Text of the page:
West (line 598]. It is reported that this Messiah had arrived at a seaport near Lacedæmon in an American brig. The association of names and ideas is irresistibly ludicrous, but the prevalence of such a rumour strongly marks the state of popular enthusiasm in Greece.

(6) The sound as of the assault of an Imperial

City (line 815]. For the vision of Mahmud of the taking of Constantinople in 1453, see Gibbon's Decline and Fall of the Roman Empire, vol. xii. p. 223.

The manner of the invocation of the spirit of Mahomet the Second will be censured as over subtle. I could easily have made the Jew a regular conjuror, and the Phantom an ordinary ghost. I have preferred to represent the Jew as disclaiming all pretension, or even belief, in supernatural agency, and as tempting Mahmud to that state of mind in which ideas may be supposed to assume the force of sensations through the confusion of thought with the objects of thought, and the excess of passion animating the creations of imagination.

It is a sort of natural magic, susceptible of being exercised in a degree by any one who should have made himself master of the secret associations of another's thoughts.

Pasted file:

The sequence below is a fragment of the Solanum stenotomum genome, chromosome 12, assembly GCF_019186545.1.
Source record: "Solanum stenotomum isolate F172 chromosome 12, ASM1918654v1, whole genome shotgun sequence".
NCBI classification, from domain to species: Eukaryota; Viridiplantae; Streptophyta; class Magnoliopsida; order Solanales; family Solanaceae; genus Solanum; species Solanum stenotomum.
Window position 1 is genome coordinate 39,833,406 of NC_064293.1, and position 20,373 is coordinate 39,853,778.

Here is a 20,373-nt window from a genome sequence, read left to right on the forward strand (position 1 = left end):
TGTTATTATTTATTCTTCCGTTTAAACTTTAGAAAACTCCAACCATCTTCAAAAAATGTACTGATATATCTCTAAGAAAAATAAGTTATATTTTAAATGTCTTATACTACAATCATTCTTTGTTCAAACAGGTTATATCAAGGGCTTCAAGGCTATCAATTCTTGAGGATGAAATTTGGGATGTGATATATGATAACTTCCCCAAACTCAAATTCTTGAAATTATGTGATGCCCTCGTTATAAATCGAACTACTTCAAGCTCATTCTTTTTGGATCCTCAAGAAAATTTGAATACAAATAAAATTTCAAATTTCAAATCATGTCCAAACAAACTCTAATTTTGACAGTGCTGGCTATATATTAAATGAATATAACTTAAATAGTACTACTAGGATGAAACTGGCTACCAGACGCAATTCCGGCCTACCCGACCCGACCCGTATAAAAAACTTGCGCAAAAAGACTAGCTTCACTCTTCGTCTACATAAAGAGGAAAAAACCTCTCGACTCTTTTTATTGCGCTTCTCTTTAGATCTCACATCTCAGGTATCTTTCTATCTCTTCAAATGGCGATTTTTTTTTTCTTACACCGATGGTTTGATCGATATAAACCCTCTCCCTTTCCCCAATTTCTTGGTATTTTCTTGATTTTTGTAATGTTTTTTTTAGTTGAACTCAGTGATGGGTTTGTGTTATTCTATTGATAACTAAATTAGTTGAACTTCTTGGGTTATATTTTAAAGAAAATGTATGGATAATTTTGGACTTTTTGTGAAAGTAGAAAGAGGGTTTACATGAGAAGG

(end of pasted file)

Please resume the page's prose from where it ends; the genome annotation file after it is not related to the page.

(7) The Chorus [line 1060 et seq.]. The final chorus is indistinct and obscure, as the event of the living drama whose arrival it foretells. Prophecies of wars, and rumours of wars, &c., may safely be made by poet or prophet in any age ; but to anticipate however darkly a period of regeneration and happiness is a more hazardous exercise of the faculty which bards possess or feign. It will remind the reader “magno nec proximus intervallo” of Isaiah and Virgil, whose ardent spirits, overleaping the actual reign of evil which we endure and bewail, already saw the possible and perhaps approaching state of society in which the lion shall lie down with the lamb, and “omnis feret omnia tellus.” Let these great names be my authority and my excuse.

(8) Saturn and Love their long repose shall